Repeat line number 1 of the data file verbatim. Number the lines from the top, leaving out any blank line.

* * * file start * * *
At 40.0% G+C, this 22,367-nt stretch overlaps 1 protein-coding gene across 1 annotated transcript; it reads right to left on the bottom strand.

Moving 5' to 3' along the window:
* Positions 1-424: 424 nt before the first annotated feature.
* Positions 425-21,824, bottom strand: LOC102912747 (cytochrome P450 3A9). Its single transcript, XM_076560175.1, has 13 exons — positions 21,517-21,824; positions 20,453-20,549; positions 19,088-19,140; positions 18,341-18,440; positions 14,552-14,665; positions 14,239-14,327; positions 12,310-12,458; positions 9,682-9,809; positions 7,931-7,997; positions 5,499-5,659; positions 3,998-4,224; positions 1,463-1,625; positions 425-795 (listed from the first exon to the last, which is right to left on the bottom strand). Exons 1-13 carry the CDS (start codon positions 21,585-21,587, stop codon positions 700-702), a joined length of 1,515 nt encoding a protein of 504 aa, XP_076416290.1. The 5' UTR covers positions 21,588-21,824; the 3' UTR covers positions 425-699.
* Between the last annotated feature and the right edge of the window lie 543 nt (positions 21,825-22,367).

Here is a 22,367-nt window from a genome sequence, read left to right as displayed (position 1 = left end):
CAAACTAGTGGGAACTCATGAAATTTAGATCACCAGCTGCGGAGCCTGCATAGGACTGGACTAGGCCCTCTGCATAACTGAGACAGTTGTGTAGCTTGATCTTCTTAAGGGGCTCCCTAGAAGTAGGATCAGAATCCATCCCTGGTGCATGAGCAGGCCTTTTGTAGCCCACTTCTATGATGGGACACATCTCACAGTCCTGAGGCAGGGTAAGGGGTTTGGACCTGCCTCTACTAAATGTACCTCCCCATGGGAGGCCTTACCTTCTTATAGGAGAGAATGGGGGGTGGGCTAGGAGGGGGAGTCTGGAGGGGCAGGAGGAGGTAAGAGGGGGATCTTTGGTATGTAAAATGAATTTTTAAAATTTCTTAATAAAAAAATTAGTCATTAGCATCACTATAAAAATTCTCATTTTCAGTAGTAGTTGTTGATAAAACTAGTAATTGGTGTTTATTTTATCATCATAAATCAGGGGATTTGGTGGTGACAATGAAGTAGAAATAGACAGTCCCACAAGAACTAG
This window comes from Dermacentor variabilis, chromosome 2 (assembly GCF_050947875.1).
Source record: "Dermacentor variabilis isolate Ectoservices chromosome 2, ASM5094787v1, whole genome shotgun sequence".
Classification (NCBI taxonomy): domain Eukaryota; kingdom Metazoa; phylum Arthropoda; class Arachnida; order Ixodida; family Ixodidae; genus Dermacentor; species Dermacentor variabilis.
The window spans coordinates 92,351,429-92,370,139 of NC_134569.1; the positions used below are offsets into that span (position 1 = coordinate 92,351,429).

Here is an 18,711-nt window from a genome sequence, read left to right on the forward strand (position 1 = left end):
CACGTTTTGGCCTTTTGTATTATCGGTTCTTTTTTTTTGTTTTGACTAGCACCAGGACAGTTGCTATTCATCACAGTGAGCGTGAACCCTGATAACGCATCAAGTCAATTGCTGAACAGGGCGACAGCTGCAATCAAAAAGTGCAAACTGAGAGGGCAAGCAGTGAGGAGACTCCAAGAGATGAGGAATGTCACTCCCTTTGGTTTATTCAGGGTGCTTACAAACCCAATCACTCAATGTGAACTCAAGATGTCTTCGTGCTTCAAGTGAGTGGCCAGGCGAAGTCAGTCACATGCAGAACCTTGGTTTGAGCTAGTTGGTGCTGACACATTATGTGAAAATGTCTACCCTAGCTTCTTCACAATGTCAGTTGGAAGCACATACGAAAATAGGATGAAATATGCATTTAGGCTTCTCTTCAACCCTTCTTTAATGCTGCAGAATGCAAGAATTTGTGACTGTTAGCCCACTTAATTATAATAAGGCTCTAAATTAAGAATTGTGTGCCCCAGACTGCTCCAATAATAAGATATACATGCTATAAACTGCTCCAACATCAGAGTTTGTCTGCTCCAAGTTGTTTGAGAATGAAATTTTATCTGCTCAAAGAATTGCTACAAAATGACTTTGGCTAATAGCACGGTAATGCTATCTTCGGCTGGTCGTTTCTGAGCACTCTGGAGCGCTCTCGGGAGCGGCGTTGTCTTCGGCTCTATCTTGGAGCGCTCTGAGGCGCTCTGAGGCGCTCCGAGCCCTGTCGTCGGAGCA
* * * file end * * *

At 40.0% G+C, this 22,367-nt stretch overlaps 1 protein-coding gene across 1 annotated transcript; it reads right to left on the bottom strand.